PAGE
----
Indochinese tiger (Panthera tigris corbetti) is more commonly known as the Corbetts tiger, or Malayan tiger. It was recognised as a separate subspecies in 1968 when Mazak described a tiger from the vicinity of the Central Vietnam coastal town of Nha Trang. These tigers were found to be living across Indochina, eastern Burma and Malaysia. The Indochinese tiger is smaller, darker in coloration, and has less bold stripes than the Bengal tiger. They have a length of 101-112 in (222 - 246.4 cm) for the males and 91-100 in (200.2 - 220 cm) for the females, from nose to tail tip. They weight from 330-430 lb (150 - 195 kg) for the males and 221-287 lb (101 - 130 kg) for the females. There are between 1000 and 1700 of these tigers left in the wild.
Distribution: They are presently located across southern China, Laos, Vietnam, Cambodia, Malaysia, Thailand and eastern Myanmar (Burma). Most of their habitat is made up of remote forests with hilly or mountainous terrain.
Habitat: Indochinese tigers live in remote forests in hilly to mountainous terrain, much of which lies along the borders between countries. Access to these areas is often restricted, and biologists have only recently been granted limited permits for field surveys. As a result, relatively little is know about the status of these tigers in the wild.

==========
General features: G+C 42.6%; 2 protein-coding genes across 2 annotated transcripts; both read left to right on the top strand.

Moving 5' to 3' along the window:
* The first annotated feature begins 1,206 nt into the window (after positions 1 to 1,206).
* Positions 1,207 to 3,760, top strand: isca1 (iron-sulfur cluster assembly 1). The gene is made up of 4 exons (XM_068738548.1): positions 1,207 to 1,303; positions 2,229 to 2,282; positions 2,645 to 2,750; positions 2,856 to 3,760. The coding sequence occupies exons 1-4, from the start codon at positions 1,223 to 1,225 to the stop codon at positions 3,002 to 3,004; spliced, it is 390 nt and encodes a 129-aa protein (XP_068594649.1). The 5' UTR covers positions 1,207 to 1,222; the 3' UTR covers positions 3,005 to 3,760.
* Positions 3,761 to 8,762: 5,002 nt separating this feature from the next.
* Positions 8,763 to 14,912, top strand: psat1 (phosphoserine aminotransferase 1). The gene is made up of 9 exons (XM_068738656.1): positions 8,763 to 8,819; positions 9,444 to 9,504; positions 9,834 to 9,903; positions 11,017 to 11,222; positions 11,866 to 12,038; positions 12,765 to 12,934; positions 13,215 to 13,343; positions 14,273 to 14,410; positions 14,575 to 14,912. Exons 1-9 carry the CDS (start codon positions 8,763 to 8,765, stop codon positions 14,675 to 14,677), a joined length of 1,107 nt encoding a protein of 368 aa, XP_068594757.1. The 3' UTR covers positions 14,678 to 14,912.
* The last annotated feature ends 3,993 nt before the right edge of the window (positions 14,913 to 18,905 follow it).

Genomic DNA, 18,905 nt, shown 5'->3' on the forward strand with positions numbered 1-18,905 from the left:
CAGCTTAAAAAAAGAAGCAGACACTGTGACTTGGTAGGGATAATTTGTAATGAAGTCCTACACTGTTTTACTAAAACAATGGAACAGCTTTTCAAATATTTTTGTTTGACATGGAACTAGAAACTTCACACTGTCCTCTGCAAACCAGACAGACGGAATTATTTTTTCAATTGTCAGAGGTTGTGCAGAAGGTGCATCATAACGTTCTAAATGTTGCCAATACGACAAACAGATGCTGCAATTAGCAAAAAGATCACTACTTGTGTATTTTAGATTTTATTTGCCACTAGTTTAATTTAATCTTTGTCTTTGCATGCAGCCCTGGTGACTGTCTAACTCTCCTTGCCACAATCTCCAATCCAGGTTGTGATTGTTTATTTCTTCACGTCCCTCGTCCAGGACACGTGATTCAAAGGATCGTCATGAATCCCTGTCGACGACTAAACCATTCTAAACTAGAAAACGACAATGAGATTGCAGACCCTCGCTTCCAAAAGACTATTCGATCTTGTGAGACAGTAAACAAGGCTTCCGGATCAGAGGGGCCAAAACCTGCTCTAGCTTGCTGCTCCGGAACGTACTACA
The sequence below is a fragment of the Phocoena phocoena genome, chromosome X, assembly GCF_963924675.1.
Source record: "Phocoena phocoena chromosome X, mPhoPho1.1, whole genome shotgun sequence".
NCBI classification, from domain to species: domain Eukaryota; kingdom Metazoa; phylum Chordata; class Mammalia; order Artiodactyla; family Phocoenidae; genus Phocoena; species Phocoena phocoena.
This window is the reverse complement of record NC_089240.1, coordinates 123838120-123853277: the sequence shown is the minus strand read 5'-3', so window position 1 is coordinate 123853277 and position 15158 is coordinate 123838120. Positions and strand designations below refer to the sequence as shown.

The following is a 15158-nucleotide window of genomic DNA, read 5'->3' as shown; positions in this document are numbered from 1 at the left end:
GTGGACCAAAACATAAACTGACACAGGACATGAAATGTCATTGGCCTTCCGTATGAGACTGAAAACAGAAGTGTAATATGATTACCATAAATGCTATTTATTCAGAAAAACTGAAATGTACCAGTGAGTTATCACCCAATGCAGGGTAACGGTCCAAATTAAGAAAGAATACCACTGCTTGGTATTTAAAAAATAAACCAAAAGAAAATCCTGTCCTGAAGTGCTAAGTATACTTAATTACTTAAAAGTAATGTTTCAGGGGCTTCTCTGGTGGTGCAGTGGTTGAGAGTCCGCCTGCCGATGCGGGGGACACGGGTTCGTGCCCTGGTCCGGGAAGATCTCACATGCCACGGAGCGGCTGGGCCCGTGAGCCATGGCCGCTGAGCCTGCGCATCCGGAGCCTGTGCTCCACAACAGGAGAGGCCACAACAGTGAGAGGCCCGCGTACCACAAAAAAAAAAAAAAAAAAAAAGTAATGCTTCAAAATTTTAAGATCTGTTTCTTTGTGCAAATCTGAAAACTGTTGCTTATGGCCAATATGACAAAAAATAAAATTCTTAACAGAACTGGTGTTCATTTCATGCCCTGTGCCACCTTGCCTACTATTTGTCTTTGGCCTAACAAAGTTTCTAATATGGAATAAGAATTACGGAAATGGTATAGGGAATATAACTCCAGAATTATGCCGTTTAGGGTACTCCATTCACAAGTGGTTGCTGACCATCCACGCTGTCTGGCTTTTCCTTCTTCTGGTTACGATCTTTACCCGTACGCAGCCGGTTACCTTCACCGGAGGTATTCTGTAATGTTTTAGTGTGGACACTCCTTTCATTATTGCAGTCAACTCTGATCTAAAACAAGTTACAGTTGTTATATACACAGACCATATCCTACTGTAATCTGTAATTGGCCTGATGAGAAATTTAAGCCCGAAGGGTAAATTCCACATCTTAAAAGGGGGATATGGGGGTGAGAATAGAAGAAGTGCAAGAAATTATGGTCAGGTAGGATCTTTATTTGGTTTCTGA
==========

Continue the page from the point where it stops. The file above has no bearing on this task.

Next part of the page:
Diet: Their main prey species are large animals such as deer, buffalo and wild pigs, but they will also hunt fish, monkeys, birds, reptiles and sometimes even baby elephants. Occasionally, tigers kill leopards, bears and other tigers.
Reproduction & Offspring: Indochinese tigers mate throughout the year, but most frequently between the end of November to early April. After a gestation of 103 days a litter of up to 7 cubs, although averaging 3, is born. Cubs will leave their mothers as young as 18 months old, or as old as 28 months old. During the first year, mortality can be as high as 35%, and of that 73% of the time it is the entire litter that is lost. The main causes of infant mortality are fire, floods, and infanticide, with the latter being the leading cause. Females tend to reproduce around 3 ½ years and males just under 5 years. In captivity, females have produced through age 14.
Life span: 15 to 26 years
Conservation status: Indochinese tigers are on CITES: Appendix I and are listed as Endangered by the IUCN. They are illegally poached for their fur and other body parts, and suffer from habitat loss. The Indochinese tiger (P.t.amoyensis) is under extreme threat of extinction.
Genetic diversity in Corbetts tiger:
Inbreeding can result in lowered sperm counts and infertility. Inbred animals also present with medical problems like crossed-eyes, sway backs and cleft palate. The intention of tiger studbooks is to chart the history and breeding of all captive animals so as to maintain a genetic balance.
Plans for increasing genetic diversity include the capture of further wild tigers for breeding purposes.
With the advent of the Indochinese Tiger Masterplan zoos in Malaysia have already developed a relatively large and successful captive management program.